Friday, October 18, 2013

Watching Disney in Foreign Languages on Youtube

One of the things that I've always wanted to know is how English and Korean sound to people who don't speak them. It's one of those things that are infinitely fascinating because unless I get amnesia or something to lose my language capabilities, it's something that I can never know.

I think it was in my attempt to answer that question that I, sometime early in freshman year (or perhaps senior year of high school), discovered that there was a treasure trove of Disney musical sequences in foreign languages on Youtube. Ever since then, I've been listening to these things over and over again to the point where I used Youtube converter websites to download them as MP3s so I could listen to them on the go.

I'm not quite sure what makes them so captivating. I think the biggest thing is the pleasure you get from mixing something so familiar with something so indecipherable. If you sat there and listened to a conversation in, say, Turkish, it would be interesting but also frustratingly incomprehensible.

But put the same language in the magic carpet ride sequence from Aladdin, and whatever language is being sung, it becomes immediately understandable because we all know the lyrics and context. That also allows us (or least me) to enjoy the musicality of the language itself. Yeah, it's all foreign to me, but there's a big difference in the ways that Icelandic is impenetrable from Mandarin, and I can relax and try to appreciate those qualities.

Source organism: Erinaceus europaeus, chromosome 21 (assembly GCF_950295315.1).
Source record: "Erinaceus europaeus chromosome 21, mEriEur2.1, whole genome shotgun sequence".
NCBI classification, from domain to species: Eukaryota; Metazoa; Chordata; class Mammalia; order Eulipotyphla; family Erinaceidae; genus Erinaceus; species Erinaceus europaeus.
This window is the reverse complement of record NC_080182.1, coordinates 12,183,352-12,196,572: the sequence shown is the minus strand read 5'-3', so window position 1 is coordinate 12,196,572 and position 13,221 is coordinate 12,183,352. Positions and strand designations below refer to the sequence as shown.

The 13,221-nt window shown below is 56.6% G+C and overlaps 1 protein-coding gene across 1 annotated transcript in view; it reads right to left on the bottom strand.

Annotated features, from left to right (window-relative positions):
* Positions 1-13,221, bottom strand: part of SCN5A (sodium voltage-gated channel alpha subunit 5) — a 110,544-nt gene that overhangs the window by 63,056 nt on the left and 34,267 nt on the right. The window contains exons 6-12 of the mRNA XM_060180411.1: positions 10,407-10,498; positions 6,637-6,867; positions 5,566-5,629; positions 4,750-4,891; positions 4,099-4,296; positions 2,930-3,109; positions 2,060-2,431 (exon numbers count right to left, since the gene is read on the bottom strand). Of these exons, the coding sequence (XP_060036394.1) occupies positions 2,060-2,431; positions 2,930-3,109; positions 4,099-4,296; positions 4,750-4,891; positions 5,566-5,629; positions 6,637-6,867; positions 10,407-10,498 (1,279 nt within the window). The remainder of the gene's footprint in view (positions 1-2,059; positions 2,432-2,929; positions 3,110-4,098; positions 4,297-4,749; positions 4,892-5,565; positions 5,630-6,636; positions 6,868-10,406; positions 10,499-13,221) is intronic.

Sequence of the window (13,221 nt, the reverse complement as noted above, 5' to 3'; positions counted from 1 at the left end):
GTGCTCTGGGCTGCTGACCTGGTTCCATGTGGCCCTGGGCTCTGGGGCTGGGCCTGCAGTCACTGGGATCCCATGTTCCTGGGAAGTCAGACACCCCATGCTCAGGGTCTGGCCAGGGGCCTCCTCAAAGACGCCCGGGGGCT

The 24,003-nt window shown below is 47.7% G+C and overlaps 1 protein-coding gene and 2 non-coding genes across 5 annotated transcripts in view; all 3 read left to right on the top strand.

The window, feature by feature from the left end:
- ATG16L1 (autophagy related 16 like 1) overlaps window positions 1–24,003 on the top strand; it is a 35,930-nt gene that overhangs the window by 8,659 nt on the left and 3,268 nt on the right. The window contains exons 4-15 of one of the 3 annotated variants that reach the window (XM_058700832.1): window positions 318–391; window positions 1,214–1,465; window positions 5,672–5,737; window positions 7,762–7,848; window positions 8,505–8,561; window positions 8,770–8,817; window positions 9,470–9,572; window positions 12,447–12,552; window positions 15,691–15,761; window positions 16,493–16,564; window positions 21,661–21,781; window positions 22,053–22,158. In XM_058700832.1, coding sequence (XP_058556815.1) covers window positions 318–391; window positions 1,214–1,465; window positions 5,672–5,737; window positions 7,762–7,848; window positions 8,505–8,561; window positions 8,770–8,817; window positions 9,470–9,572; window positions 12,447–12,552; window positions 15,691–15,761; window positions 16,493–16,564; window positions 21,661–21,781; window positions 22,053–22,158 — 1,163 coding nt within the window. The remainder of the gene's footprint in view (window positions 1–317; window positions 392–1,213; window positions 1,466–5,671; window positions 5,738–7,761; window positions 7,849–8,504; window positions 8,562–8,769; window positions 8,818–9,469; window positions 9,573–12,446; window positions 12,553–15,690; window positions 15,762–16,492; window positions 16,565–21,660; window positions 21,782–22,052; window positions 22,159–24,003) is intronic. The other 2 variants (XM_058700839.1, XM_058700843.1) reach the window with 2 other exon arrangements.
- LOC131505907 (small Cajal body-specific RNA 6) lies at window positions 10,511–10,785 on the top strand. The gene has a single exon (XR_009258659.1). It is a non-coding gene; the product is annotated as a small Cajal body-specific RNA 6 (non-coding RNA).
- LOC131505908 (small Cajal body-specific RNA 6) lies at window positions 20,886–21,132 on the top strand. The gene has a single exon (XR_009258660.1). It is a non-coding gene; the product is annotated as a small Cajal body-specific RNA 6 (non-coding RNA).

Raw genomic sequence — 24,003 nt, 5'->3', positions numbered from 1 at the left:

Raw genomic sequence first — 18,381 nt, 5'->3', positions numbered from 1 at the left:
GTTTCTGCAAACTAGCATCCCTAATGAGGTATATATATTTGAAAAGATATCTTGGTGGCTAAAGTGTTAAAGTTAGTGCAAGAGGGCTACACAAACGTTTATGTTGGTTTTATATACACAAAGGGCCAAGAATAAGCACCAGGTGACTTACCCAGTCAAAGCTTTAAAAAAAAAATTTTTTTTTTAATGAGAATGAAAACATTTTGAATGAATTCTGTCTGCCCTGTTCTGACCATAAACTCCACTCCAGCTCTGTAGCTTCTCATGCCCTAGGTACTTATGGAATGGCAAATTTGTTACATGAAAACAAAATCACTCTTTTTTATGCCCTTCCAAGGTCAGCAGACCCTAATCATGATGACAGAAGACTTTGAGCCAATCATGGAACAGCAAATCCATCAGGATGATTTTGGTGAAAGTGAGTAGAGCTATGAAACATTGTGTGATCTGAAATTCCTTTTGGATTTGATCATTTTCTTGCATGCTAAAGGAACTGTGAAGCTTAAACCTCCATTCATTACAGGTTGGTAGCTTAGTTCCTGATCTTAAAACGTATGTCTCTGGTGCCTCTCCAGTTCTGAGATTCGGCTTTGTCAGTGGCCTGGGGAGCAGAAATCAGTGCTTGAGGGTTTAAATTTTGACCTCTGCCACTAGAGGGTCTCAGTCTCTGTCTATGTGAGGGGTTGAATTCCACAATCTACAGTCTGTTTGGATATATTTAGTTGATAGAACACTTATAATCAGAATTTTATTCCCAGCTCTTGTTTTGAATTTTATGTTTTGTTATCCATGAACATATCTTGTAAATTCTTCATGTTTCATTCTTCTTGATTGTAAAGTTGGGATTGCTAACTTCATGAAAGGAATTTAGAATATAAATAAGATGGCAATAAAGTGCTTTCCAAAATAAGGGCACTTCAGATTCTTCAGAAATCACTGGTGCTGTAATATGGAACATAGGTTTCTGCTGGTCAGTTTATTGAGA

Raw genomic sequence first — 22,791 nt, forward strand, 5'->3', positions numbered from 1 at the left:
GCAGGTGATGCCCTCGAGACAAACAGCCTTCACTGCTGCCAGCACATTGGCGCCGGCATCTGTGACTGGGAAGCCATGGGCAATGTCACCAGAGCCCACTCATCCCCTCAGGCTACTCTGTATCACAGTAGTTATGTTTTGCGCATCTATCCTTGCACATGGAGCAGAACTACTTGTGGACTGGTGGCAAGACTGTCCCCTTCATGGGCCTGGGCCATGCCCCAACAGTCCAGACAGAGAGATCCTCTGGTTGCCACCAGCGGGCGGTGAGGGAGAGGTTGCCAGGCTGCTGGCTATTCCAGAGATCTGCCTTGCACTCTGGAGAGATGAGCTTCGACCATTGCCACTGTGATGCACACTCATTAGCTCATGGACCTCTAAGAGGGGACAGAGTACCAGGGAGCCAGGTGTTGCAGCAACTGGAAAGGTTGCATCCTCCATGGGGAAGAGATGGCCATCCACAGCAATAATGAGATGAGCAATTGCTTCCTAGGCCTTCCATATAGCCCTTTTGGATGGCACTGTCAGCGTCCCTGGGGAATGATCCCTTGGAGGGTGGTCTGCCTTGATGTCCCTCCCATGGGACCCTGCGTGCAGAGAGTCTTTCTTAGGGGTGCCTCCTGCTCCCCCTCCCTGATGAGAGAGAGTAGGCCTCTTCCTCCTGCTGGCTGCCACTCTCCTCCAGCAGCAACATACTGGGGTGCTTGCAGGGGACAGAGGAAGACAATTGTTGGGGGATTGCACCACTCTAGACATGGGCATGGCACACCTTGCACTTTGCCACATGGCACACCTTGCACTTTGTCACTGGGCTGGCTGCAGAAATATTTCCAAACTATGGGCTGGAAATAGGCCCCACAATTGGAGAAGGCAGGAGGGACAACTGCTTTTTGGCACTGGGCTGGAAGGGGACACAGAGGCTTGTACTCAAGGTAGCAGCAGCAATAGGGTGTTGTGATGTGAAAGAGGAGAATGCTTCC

It just makes me sad that out of all the languages in the world, I'll probably only end up knowing two of them.

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Russian: Part of Your World Reprise from The Little Mermaid


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Korean: God Bless The Outcasts from The Hunchback of Notre Dame


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Arabic: Beauty and the Beast from Beauty and the Beast


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French: Reflection from Mulan


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Zulu: I Just Can't Wait To Be King from The Lion King


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Portuguese: A Whole New World from Aladdin


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Thai: Once Upon A Dream from The Sleeping Beauty


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Italian: I Won't Say I'm In Love from Hercules


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Hindi: Kiss the Girl from The Little Mermaid


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Turkish: Colors of the Wind from Pocahontas


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Icelandic: Part of Your World from The Little Mermaid


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German: Go the Distance from Hercules


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Japanese: Son of Man from Tarzan


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Romanian: Something There from Beauty and the Beast


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Swedish: One Jump Ahead Reprise from Aladdin


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Cantonese: So This Is Love from Cinderella



Sunday, October 13, 2013

Houston Rockets look dangerously good in preseason



The NBA regular season kicks off in a couple of weeks, and it looks to be a fascinating season with tonnes of juicy storylines. Will the Dwight-loaded Rockets launch into the stratosphere of the Western Conference elite? Will the Heat have enough for a three-peat and cement their status as one of the greatest teams of all time? Can the Thunder cope with the temporary loss of Russell Westbrook, or will it become more apparent that the James Harden trade has been a disaster of mythic proportions? Will the Celtics' Nets' expensive attempt to win the 2008 2014 championship work?